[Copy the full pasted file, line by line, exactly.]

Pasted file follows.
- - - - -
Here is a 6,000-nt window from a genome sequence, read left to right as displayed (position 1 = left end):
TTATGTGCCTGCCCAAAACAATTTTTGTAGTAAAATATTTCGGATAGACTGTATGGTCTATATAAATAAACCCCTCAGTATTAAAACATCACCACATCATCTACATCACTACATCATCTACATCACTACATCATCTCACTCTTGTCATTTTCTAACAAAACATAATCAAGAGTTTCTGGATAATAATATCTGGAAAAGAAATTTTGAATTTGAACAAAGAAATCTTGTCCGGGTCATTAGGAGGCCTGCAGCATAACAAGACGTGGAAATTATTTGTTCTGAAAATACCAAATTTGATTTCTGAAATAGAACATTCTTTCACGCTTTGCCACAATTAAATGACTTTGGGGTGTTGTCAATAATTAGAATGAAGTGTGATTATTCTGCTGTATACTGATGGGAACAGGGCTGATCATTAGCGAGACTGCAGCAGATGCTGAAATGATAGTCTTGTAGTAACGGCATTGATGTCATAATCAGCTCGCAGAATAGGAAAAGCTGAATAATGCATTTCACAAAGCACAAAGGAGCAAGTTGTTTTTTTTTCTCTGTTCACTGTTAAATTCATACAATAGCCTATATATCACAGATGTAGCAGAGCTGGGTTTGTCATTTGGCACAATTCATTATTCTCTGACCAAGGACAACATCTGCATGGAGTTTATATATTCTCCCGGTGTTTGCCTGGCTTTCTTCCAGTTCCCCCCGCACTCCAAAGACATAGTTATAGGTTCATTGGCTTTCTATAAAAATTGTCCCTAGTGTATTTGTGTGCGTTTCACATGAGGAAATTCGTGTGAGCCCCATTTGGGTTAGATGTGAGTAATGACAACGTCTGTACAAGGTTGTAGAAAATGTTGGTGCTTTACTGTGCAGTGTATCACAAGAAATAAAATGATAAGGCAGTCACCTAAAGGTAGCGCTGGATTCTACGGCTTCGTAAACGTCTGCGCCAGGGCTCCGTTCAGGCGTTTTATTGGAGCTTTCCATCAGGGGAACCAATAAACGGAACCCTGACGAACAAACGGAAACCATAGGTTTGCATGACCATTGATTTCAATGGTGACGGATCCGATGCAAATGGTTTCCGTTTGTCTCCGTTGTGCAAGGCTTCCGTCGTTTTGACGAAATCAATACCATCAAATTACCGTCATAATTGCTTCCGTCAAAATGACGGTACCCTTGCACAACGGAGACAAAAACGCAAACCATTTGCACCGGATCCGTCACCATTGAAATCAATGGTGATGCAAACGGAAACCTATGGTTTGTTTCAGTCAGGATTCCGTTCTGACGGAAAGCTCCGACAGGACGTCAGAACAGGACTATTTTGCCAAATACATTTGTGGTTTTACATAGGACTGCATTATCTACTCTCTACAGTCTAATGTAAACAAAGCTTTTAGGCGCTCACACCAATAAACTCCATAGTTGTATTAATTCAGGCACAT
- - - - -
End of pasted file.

Here is a 6,000-nt window from a genome sequence, read left to right as displayed (position 1 = left end):
TTATGTGCCTGCCCAAAACAATTTTTGTAGTAAAATATTTCGGATAGACTGTATGGTCTATATAAATAAACCCCTCAGTATTAAAACATCACCACATCATCTACATCACTACATCATCTACATCACTACATCATCTCACTCTTGTCATTTTCTAACAAAACATAATCAAGAGTTTCTGGATAATAATATCTGGAAAAGAAATTTTGAATTTGAACAAAGAAATCTTGTCCGGGTCATTAGGAGGCCTGCAGCATAACAAGACGTGGAAATTATTTGTTCTGAAAATACCAAATTTGATTTCTGAAATAGAACATTCTTTCACGCTTTGCCACAATTAAATGACTTTGGGGTGTTGTCAATAATTAGAATGAAGTGTGATTATTCTGCTGTATACTGATGGGAACAGGGCTGATCATTAGCGAGACTGCAGCAGATGCTGAAATGATAGTCTTGTAGTAACGGCATTGATGTCATAATCAGCTCGCAGAATAGGAAAAGCTGAATAATGCATTTCACAAAGCACAAAGGAGCAAGTTGTTTTTTTTTCTCTGTTCACTGTTAAATTCATACAATAGCCTATATATCACAGATGTAGCAGAGCTGGGTTTGTCATTTGGCACAATTCATTATTCTCTGACCAAGGACAACATCTGCATGGAGTTTATATATTCTCCCGGTGTTTGCCTGGCTTTCTTCCAGTTCCCCCCGCACTCCAAAGACATAGTTATAGGTTCATTGGCTTTCTATAAAAATTGTCCCTAGTGTATTTGTGTGCGTTTCACATGAGGAAATTCGTGTGAGCCCCATTTGGGTTAGATGTGAGTAATGACAACGTCTGTACAAGGTTGTAGAAAATGTTGGTGCTTTACTGTGCAGTGTATCACAAGAAATAAAATGATAAGGCAGTCACCTAAAGGTAGCGCTGGATTCTACGGCTTCGTAAACGTCTGCGCCAGGGCTCCGTTCAGGCGTTTTATTGGAGCTTTCCATCAGGGGAACCAATAAACGGAACCCTGACGAACAAACGGAAACCATAGGTTTGCATGACCATTGATTTCAATGGTGACGGATCCGATGCAAATGGTTTCCGTTTGTCTCCGTTGTGCAAGGCTTCCGTCGTTTTGACGAAATCAATACCATCAAATTACCGTCATAATTGCTTCCGTCAAAATGACGGTACCCTTGCACAACGGAGACAAAAACGCAAACCATTTGCACCGGATCCGTCACCATTGAAATCAATGGTGATGCAAACGGAAACCTATGGTTTGTTTCAGTCAGGATTCCGTTCTGACGGAAAGCTCCGACAGGACGTCAGAACAGGACTATTTTGCCAAATACATTTGTGGTTTTACATAGGACTGCATTATCTACTCTCTACAGTCTAATGTAAACAAAGCTTTTAGGCGCTCACACCAATAAACTCCATAGTTGTATTAATTCAGGCACAT